Short Story

What You Dread You Become by Michael C. Keith

                                                For as our diff’rent ages move,

                                               ‘Tis so ordained, would Fate but mend it,

                                                That  I shall be past making love,

                                                When she begins to comprehend it. 

                                                      –– Matthew Prior

It was when Kyle’s fiancé, Jill, rose from bed naked on one of their sleepy weekend mornings that he first realized how thin she had become. Why hadn’t he noticed it before? Her shoulder blades were so pronounced they reminded him of the living skeletons in the Nazi concentration camps. He said nothing at first, but later in the day when he saw her gaunt figure bent over in the garden, he spoke up. He instantly regretted the tactlessness of his remark.

“My God, Jill, you look anorexic. Like Karen Carpenter.”

“Gee . . . thanks for the compliment,” she replied, continuing to claw at the soil.

“Sorry, I didn’t mean that. It just came out. But, Jesus, honey, you’re so skinny . . . too skinny.

“I haven’t felt good the last few weeks.”

“Few weeks? Why didn’t you say something?”

“Because, I figured it wasn’t anything. Maybe a low grade virus.”

“What are your symptoms?”

“A little nauseous. Stomach aches and my back hurts sometimes.”

“So you’ve decided bending over like that will help?”

“It feels okay today.”

“Well, you should make a . . .”

“Doctor’s appointment? I already have. Tomorrow afternoon. Can you take me?”
* * *

The results of a battery of tests brought Jill and Kyle back to her doctor two weeks later. The news was devastating. Jill had one of the most lethal of all cancers . . . pancreatic.

“You’re not late stage, Jill. We can treat it. Look, I’m not going to be coy about this. The mortality rate is high, but 20 percent of people survive, and we can help you to be one of them.”

Jill sat speechless, clutching Kyle’s hand. An awkward silence was finally broken by a question from Kyle to the doctor.

“When can she start treatment, and what is it?”

“Radiation and chemo is the best course of action. Let’s see, it’s Thursday. We can get it underway Monday . . . if that works for you. No sense delaying it. The sooner we get at it, the better.

The word ‘it’ reminded Jill of the movie Alien. The wormy creature that had leaped from the ribcage of the astronaut was called an ‘it.” The thought activated Jill’s vomit reflex, but she was able to quell the nearly overpowering urge to gush forth.

“Good, doc, where do we go?” asked Kyle.

“Brighton General downtown is where you’ll be treated. I’ve conferred with Doctor Carlyle, the oncologist. He’ll be handling your treatment. He’s outstanding. One of the best in the field.”

Jill gave out a whimper and then took a deep breath. “Okay . . . okay, I can do this.”

“Of course you can. And I’m optimistic about the outcome. We all need to hold on to a positive frame of mind during this challenging time. You’re young and can have a good long life, but some things require you fight.”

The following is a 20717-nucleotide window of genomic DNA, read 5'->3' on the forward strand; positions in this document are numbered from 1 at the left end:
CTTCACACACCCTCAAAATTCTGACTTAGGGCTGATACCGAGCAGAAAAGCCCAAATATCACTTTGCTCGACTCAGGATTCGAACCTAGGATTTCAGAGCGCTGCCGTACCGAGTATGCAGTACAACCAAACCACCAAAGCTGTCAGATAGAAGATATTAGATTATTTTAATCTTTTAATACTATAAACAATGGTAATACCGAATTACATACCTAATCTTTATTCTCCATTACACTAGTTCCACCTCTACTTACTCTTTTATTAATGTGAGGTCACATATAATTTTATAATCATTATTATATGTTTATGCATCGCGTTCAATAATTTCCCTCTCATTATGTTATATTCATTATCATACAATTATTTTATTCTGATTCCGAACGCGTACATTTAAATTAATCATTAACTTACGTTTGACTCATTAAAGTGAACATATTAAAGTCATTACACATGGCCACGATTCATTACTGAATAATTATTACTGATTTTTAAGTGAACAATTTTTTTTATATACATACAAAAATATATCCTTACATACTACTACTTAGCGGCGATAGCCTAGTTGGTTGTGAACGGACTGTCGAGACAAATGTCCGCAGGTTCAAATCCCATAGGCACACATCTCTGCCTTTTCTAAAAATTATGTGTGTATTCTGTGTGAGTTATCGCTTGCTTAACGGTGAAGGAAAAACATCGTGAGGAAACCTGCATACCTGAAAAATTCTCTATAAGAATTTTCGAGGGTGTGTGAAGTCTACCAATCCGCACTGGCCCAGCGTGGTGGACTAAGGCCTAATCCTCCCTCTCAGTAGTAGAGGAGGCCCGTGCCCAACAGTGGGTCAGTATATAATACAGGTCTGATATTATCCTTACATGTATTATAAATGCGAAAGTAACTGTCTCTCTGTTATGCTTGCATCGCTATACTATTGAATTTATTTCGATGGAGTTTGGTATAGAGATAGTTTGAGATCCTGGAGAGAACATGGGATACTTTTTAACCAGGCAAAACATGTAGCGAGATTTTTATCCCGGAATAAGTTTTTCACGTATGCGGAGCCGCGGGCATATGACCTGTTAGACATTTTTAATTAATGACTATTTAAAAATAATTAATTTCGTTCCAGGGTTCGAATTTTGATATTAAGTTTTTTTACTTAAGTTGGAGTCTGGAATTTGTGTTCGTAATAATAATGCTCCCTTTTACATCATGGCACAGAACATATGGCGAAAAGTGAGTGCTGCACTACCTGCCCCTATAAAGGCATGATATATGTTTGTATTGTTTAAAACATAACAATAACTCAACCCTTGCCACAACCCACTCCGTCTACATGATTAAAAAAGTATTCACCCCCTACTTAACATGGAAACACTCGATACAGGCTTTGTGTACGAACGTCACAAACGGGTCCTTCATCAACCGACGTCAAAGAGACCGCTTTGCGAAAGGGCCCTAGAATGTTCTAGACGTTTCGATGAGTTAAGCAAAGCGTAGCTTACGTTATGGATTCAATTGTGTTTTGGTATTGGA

Fight of her life, thought Kyle, his strong sense of fatalism kicking in. She probably won’t make it. God almighty . . . I surely won’t make it if she doesn’t.

On the trip home, Kyle suggested they get married right away.

“No, it would be more of an act of desperation than a celebration. Let’s wait until we know we have a future,” replied Jill.

* * *

The next three months were a nightmare. Jill spent most of the time in bed or on the living room couch, too weak to do much else. Kyle tended to her every need, and did so with great patience and compassion. She was the love of his life and, although he was not particularly religious, he prayed with great passion for her survival.

Focusing so steadfastly on Jill’s situation resulted in Kyle losing considerable weight himself, and his friends took notice.

“You better pay some attention to yourself, or you’re going to need someone to take care of you, Kyle,” advised his business partner, Sid Haley.

Haley and Kyle had launched a startup company two years earlier and had been having modest success. Now Kyle was concerned that he couldn’t give the initiative the necessary energy it required.

“Don’t worry, man. Things are going pretty well. The guys at the office got your back, and I sure as hell do, partner,” Sid assured him.

Despite, Haley’s words, Kyle felt he was letting the nascent enterprise down, but while he could deal with its potential failure, he felt certain the loss of Jill would be his total undoing. I think she’s turning the corner, Kyle reminded himself, trying hard to be hopeful. Just that morning, Jill’s face had shown more color than it had since she’d fallen ill. Furthermore, she had eaten most of her breakfast, a singular accomplishment, considering her morning repast typically consisted of a piece of toast.

“Good for you, babe. Eating like a construction worker.”

“I haven’t felt this hungry forever,” responded Jill, with a smile.

“You’re rebounding big time. You look real good. Maybe we can get you out for a walk,” suggested Kyle.

“You know, I think I’d like that.”

It had been months since the young couple had roamed through their neighborhood, and it filled Kyle with excitement.